Bay Area Metro Center

San Francisco, California

Project Info
Bay Area Metro Center
San Francisco, California
Completion Date: April 2016
Square Footage: 525,000 SF
LEED Gold Targeted

Reconstruction, Silver Award, 2016, BD+C
Best Project, Northern California Award in the Renovation/Restoration Category, 2016, ENR California

The project at 375 Beale Street involved the transformation of a massive, 1940s-era military warehouse into a transparent, welcoming space to co-locate under one roof four Bay Area government agencies, with intersecting and complimentary missions. The building is designed to foster interagency collaboration and allow the public a better understanding of each agencies’ role.

The eight-story concrete building was converted into state-of-the-art offices, community hearing spaces, a board room, and ground floor retail. The building’s 10’-4” high ceilings and 60,000 square foot floor plates created a dark utilitarian interior which needed to be addressed. As part of a required seismic retrofit, shear walls were introduced at all perimeter walls to reinforce the structure without compromising the opportunity for open offices. Addressing both seismic and daylighting issues, a seven-story atrium was carved out the of the center of the building, both reducing the structural mass of the building and bringing much needed daylight to the building’s interior, decreasing energy use while creating a welcoming atmosphere. The atrium and interconnecting stairs also provide the opportunity for informal encounters between the various agency employees.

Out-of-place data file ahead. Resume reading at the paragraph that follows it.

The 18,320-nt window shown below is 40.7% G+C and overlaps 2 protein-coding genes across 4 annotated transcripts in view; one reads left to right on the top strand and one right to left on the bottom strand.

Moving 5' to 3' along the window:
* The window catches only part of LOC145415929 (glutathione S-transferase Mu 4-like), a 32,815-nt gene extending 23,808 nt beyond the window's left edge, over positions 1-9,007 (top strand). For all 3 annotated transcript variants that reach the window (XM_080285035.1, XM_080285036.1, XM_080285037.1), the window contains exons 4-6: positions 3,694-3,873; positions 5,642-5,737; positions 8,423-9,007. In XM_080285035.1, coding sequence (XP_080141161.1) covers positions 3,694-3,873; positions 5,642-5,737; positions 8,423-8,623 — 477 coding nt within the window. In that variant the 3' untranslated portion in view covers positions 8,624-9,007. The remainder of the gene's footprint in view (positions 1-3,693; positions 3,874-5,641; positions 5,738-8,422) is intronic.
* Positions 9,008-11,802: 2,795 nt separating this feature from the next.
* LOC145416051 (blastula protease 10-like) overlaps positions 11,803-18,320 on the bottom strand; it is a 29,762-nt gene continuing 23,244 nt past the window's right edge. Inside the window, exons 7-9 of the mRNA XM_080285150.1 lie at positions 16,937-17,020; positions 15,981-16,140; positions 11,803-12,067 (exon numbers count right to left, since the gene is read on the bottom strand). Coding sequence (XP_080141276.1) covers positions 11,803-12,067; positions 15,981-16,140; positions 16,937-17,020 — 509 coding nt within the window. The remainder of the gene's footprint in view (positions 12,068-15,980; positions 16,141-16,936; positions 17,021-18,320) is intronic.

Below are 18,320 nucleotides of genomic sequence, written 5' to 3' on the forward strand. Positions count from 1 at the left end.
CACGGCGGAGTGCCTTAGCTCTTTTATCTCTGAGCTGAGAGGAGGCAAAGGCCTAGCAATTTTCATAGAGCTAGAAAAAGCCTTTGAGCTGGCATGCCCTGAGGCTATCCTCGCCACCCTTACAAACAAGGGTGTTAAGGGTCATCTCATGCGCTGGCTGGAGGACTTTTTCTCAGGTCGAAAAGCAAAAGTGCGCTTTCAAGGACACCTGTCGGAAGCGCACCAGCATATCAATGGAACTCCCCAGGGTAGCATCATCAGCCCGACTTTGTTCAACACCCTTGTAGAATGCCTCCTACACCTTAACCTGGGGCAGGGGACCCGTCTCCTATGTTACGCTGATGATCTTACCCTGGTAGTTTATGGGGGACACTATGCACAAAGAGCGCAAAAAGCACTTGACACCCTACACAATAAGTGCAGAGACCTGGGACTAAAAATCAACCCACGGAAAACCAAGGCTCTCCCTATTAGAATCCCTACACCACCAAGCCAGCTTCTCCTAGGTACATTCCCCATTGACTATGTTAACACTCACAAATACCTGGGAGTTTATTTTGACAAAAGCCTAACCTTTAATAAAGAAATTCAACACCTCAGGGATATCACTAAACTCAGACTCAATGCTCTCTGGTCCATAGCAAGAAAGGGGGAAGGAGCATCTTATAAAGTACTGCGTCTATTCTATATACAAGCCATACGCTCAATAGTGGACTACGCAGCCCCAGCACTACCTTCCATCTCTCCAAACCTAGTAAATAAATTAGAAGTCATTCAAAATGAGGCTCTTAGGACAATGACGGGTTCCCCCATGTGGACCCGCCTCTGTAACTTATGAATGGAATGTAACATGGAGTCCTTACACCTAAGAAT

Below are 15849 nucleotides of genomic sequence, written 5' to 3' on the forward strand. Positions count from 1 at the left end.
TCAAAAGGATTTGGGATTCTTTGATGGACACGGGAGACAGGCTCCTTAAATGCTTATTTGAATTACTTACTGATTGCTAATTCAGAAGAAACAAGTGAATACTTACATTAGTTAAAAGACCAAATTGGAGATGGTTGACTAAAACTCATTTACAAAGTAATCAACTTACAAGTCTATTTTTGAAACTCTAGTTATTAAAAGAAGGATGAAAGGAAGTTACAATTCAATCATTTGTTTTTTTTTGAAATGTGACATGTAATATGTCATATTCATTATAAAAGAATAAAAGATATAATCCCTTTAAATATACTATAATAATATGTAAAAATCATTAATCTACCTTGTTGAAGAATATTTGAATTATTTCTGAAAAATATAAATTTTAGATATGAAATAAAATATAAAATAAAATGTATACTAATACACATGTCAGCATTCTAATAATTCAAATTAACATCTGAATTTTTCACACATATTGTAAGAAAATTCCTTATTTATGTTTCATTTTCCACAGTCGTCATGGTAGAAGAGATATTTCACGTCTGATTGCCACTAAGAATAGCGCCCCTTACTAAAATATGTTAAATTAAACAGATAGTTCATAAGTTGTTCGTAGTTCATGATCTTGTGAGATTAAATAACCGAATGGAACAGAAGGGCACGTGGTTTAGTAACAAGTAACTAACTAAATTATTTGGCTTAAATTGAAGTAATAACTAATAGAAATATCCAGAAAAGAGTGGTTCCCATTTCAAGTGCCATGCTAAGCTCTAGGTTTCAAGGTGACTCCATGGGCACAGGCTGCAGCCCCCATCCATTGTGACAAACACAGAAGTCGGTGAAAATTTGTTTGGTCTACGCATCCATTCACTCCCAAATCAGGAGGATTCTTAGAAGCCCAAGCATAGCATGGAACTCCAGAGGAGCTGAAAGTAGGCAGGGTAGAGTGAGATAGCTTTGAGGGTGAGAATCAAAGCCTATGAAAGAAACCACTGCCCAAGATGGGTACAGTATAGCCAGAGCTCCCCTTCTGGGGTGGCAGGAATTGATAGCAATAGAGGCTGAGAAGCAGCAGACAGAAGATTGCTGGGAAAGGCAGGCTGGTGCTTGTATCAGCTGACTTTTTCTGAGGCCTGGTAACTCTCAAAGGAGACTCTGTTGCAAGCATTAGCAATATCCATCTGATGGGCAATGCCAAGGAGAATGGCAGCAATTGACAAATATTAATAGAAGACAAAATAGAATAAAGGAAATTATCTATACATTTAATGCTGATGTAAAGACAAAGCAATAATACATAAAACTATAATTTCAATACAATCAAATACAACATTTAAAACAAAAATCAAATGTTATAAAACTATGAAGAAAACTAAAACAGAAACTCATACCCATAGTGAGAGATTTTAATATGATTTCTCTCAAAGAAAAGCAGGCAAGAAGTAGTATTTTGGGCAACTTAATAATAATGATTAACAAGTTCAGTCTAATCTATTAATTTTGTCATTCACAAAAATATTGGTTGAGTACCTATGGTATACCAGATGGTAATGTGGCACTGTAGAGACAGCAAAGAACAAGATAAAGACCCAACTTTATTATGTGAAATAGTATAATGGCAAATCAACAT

In order to add warmth to the concrete interior and reference local heritage, the design repurposed wood rails from the building and reclaimed piles unearthed from the Transbay Terminal for use as stair treads, countertops, and wall finishes. Bringing nature into the building was an important design consideration, notably a tree well located on the sixth floor, a garden patio on the eighth floor, and a landscaped garden outside the main public hearing room. The exterior interventions use a language of metal ‘portals’ with reclaimed wood facing that punctuate the robust concrete shell. These interventions were limited in scope, being strategically located to help maximize their impact so as to create a lively sidewalk experience.

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